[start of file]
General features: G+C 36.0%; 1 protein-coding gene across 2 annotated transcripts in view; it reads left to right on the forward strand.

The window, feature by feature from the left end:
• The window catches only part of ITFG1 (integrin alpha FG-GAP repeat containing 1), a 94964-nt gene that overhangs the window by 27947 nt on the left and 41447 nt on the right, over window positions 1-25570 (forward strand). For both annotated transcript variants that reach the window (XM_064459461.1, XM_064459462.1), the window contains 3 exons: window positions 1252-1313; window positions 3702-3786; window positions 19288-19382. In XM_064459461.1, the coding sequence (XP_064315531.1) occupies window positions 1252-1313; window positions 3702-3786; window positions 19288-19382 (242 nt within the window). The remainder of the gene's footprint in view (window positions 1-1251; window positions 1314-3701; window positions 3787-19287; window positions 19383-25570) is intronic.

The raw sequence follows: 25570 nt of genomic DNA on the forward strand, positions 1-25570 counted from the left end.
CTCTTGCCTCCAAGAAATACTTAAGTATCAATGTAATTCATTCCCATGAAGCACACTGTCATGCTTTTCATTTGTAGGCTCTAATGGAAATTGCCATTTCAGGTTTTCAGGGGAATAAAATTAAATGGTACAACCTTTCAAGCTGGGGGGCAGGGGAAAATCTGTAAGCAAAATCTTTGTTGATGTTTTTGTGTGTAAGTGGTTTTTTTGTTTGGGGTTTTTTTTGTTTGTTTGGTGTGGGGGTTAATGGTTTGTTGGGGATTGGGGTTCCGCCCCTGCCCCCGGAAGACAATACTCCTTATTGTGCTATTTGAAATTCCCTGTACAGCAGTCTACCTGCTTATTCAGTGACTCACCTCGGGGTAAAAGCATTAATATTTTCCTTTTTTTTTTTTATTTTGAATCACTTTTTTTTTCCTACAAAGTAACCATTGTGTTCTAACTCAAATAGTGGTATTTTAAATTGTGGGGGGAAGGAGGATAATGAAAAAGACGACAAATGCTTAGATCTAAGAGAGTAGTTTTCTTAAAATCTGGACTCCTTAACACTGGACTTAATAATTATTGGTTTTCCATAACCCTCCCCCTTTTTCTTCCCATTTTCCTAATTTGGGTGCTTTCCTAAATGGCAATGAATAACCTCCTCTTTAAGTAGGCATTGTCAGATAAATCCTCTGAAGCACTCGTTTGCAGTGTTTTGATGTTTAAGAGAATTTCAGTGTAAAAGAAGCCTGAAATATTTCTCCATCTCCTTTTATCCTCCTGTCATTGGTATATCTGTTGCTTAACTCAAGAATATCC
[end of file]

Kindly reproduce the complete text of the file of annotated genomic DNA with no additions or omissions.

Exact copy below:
General features: G+C 36.0%; 1 protein-coding gene across 2 annotated transcripts in view; it reads left to right on the forward strand.

The window, feature by feature from the left end:
• The window catches only part of ITFG1 (integrin alpha FG-GAP repeat containing 1), a 94964-nt gene that overhangs the window by 27947 nt on the left and 41447 nt on the right, over window positions 1-25570 (forward strand). For both annotated transcript variants that reach the window (XM_064459461.1, XM_064459462.1), the window contains 3 exons: window positions 1252-1313; window positions 3702-3786; window positions 19288-19382. In XM_064459461.1, the coding sequence (XP_064315531.1) occupies window positions 1252-1313; window positions 3702-3786; window positions 19288-19382 (242 nt within the window). The remainder of the gene's footprint in view (window positions 1-1251; window positions 1314-3701; window positions 3787-19287; window positions 19383-25570) is intronic.

The raw sequence follows: 25570 nt of genomic DNA on the forward strand, positions 1-25570 counted from the left end.
CTCTTGCCTCCAAGAAATACTTAAGTATCAATGTAATTCATTCCCATGAAGCACACTGTCATGCTTTTCATTTGTAGGCTCTAATGGAAATTGCCATTTCAGGTTTTCAGGGGAATAAAATTAAATGGTACAACCTTTCAAGCTGGGGGGCAGGGGAAAATCTGTAAGCAAAATCTTTGTTGATGTTTTTGTGTGTAAGTGGTTTTTTTGTTTGGGGTTTTTTTTGTTTGTTTGGTGTGGGGGTTAATGGTTTGTTGGGGATTGGGGTTCCGCCCCTGCCCCCGGAAGACAATACTCCTTATTGTGCTATTTGAAATTCCCTGTACAGCAGTCTACCTGCTTATTCAGTGACTCACCTCGGGGTAAAAGCATTAATATTTTCCTTTTTTTTTTTTATTTTGAATCACTTTTTTTTTCCTACAAAGTAACCATTGTGTTCTAACTCAAATAGTGGTATTTTAAATTGTGGGGGGAAGGAGGATAATGAAAAAGACGACAAATGCTTAGATCTAAGAGAGTAGTTTTCTTAAAATCTGGACTCCTTAACACTGGACTTAATAATTATTGGTTTTCCATAACCCTCCCCCTTTTTCTTCCCATTTTCCTAATTTGGGTGCTTTCCTAAATGGCAATGAATAACCTCCTCTTTAAGTAGGCATTGTCAGATAAATCCTCTGAAGCACTCGTTTGCAGTGTTTTGATGTTTAAGAGAATTTCAGTGTAAAAGAAGCCTGAAATATTTCTCCATCTCCTTTTATCCTCCTGTCATTGGTATATCTGTTGCTTAACTCAAGAATATCC